An opioid overdose requires immediate medical attention. Call 911 immediately if you or someone you know exhibits any of the symptoms.

Get Help

Tools to find what you need.

Fast-Tracker is an excellent resource for finding treatment for opioid and other substance use disorders in Minnesota, allowing you to search by location or program service. Use Fast-Tracker or our treatment provider link to find your best option, including services focused on cultural communities, women-centered programs and LGBTQ identifying individuals. Fast-Tracker also identifies providers who offer virtual treatment services. Use the “search for services” drop-down menu on the website to narrow your options.

If you are having a medical emergency, call 911 immediately.

Do you suspect an overdose?

An opioid overdose requires immediate medical attention. Call 911 immediately if you or someone you know exhibits any of the symptoms listed below. Give a clear address and/or description of your location.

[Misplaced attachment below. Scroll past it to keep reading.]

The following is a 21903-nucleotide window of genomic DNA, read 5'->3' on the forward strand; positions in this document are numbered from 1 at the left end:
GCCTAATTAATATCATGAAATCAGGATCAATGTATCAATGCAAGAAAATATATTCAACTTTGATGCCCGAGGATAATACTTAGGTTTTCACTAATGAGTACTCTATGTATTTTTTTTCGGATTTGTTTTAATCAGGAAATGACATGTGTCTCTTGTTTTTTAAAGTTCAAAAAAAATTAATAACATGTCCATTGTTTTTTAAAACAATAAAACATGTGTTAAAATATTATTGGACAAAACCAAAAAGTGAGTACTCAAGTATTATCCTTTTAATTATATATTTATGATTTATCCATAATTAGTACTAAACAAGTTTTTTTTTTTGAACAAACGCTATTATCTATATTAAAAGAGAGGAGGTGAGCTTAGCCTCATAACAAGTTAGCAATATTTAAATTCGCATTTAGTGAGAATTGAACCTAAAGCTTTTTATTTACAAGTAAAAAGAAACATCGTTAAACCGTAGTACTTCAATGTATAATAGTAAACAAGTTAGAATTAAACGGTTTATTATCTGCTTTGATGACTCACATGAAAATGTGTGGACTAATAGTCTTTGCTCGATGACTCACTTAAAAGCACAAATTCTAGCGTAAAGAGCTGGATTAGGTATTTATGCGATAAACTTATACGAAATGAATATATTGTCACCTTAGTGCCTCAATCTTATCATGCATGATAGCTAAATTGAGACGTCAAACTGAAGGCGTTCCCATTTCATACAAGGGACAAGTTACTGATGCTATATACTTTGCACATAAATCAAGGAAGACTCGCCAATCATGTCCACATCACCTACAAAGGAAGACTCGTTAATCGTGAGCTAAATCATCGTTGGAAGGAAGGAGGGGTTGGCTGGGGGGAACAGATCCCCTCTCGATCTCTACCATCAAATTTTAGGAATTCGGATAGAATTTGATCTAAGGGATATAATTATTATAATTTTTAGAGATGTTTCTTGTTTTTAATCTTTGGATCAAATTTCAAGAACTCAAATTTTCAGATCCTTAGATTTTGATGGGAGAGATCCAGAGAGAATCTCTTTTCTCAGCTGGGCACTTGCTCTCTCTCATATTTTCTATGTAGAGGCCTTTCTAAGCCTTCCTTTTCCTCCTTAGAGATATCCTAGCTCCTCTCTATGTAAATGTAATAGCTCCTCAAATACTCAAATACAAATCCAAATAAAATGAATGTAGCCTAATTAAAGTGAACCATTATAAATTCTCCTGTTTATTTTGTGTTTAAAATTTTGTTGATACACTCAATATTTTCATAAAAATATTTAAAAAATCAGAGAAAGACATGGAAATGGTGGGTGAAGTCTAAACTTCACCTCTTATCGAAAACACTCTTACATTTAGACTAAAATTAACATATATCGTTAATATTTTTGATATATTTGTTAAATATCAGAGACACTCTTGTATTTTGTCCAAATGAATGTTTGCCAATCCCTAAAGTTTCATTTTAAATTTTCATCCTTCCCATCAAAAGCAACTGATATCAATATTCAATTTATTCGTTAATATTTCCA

Signs of overdose include the following:

Face is extremely pale and/or clammy to the touch 

Body is limp

Fingernails or lips have a blue or purple color

Person is vomiting or making gurgling noises

Person cannot be awakened from sleep or is unable to speak.

Breathing is very slow or stopped

Heartbeat is very slow or stopped

Signs of overmedication, which can progress to overdose, include:

Unusual sleepiness or drowsiness

Mental confusion, slurred speech or intoxicated behavior

Slow or shallow breathing

Extremely small “pinpoint” pupils

Slow heartbeat or low blood pressure

Difficulty in being awakened from sleep



Can I recover from opioid use disorder?
Recovery from opioid use disorder can be within reach. Every recovery journey is unique with a different set of hurdles to face. Here are some commonalities:


Withdrawal symptoms can manifest in as soon as a few hours the last dose ingested. Please note that withdrawal can be done without assistance but without professional medical treatment, you are more vulnerable to relapse. Withdrawal can be extremely uncomfortable, and support is highly recommended. Detoxing in a safe medical setting is the safest and smoothest method.